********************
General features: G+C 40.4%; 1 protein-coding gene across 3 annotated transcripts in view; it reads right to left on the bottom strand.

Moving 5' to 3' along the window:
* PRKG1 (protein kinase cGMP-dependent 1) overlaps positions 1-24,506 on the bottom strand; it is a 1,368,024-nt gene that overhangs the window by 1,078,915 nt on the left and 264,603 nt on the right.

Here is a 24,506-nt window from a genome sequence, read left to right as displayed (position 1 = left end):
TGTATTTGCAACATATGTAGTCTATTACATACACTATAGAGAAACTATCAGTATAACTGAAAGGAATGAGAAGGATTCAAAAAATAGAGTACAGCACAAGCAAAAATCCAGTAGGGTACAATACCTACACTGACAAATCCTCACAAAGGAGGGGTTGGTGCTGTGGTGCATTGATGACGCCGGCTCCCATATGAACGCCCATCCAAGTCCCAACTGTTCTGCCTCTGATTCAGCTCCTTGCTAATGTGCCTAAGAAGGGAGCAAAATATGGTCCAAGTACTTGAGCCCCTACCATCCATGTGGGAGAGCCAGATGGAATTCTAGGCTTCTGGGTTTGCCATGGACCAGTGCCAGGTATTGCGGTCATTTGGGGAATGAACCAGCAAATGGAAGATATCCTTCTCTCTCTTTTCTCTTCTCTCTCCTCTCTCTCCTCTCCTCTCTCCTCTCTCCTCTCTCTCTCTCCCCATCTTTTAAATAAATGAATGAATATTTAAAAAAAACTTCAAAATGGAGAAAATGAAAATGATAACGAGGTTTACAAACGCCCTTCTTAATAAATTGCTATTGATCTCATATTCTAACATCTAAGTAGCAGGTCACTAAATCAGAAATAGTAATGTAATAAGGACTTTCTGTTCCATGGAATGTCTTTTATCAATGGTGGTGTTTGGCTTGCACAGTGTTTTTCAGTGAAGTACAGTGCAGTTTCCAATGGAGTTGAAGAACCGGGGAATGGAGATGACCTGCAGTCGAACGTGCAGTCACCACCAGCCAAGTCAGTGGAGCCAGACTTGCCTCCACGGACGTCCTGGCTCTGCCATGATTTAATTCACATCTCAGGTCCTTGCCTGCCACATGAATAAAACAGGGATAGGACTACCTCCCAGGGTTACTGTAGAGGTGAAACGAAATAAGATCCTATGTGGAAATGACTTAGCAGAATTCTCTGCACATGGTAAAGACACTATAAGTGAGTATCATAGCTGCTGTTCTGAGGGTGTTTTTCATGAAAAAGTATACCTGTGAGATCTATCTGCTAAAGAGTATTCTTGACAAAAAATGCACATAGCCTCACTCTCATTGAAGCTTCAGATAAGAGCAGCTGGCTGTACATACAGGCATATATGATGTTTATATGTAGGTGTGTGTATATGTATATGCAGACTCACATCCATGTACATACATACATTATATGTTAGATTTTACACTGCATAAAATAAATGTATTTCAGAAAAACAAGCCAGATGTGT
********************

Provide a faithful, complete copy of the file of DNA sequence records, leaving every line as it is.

General features: G+C 40.4%; 1 protein-coding gene across 3 annotated transcripts in view; it reads right to left on the bottom strand.

Moving 5' to 3' along the window:
* PRKG1 (protein kinase cGMP-dependent 1) overlaps positions 1-24,506 on the bottom strand; it is a 1,368,024-nt gene that overhangs the window by 1,078,915 nt on the left and 264,603 nt on the right.

Here is a 24,506-nt window from a genome sequence, read left to right as displayed (position 1 = left end):
TGTATTTGCAACATATGTAGTCTATTACATACACTATAGAGAAACTATCAGTATAACTGAAAGGAATGAGAAGGATTCAAAAAATAGAGTACAGCACAAGCAAAAATCCAGTAGGGTACAATACCTACACTGACAAATCCTCACAAAGGAGGGGTTGGTGCTGTGGTGCATTGATGACGCCGGCTCCCATATGAACGCCCATCCAAGTCCCAACTGTTCTGCCTCTGATTCAGCTCCTTGCTAATGTGCCTAAGAAGGGAGCAAAATATGGTCCAAGTACTTGAGCCCCTACCATCCATGTGGGAGAGCCAGATGGAATTCTAGGCTTCTGGGTTTGCCATGGACCAGTGCCAGGTATTGCGGTCATTTGGGGAATGAACCAGCAAATGGAAGATATCCTTCTCTCTCTTTTCTCTTCTCTCTCCTCTCTCTCCTCTCCTCTCTCCTCTCTCCTCTCTCTCTCTCCCCATCTTTTAAATAAATGAATGAATATTTAAAAAAAACTTCAAAATGGAGAAAATGAAAATGATAACGAGGTTTACAAACGCCCTTCTTAATAAATTGCTATTGATCTCATATTCTAACATCTAAGTAGCAGGTCACTAAATCAGAAATAGTAATGTAATAAGGACTTTCTGTTCCATGGAATGTCTTTTATCAATGGTGGTGTTTGGCTTGCACAGTGTTTTTCAGTGAAGTACAGTGCAGTTTCCAATGGAGTTGAAGAACCGGGGAATGGAGATGACCTGCAGTCGAACGTGCAGTCACCACCAGCCAAGTCAGTGGAGCCAGACTTGCCTCCACGGACGTCCTGGCTCTGCCATGATTTAATTCACATCTCAGGTCCTTGCCTGCCACATGAATAAAACAGGGATAGGACTACCTCCCAGGGTTACTGTAGAGGTGAAACGAAATAAGATCCTATGTGGAAATGACTTAGCAGAATTCTCTGCACATGGTAAAGACACTATAAGTGAGTATCATAGCTGCTGTTCTGAGGGTGTTTTTCATGAAAAAGTATACCTGTGAGATCTATCTGCTAAAGAGTATTCTTGACAAAAAATGCACATAGCCTCACTCTCATTGAAGCTTCAGATAAGAGCAGCTGGCTGTACATACAGGCATATATGATGTTTATATGTAGGTGTGTGTATATGTATATGCAGACTCACATCCATGTACATACATACATTATATGTTAGATTTTACACTGCATAAAATAAATGTATTTCAGAAAAACAAGCCAGATGTGT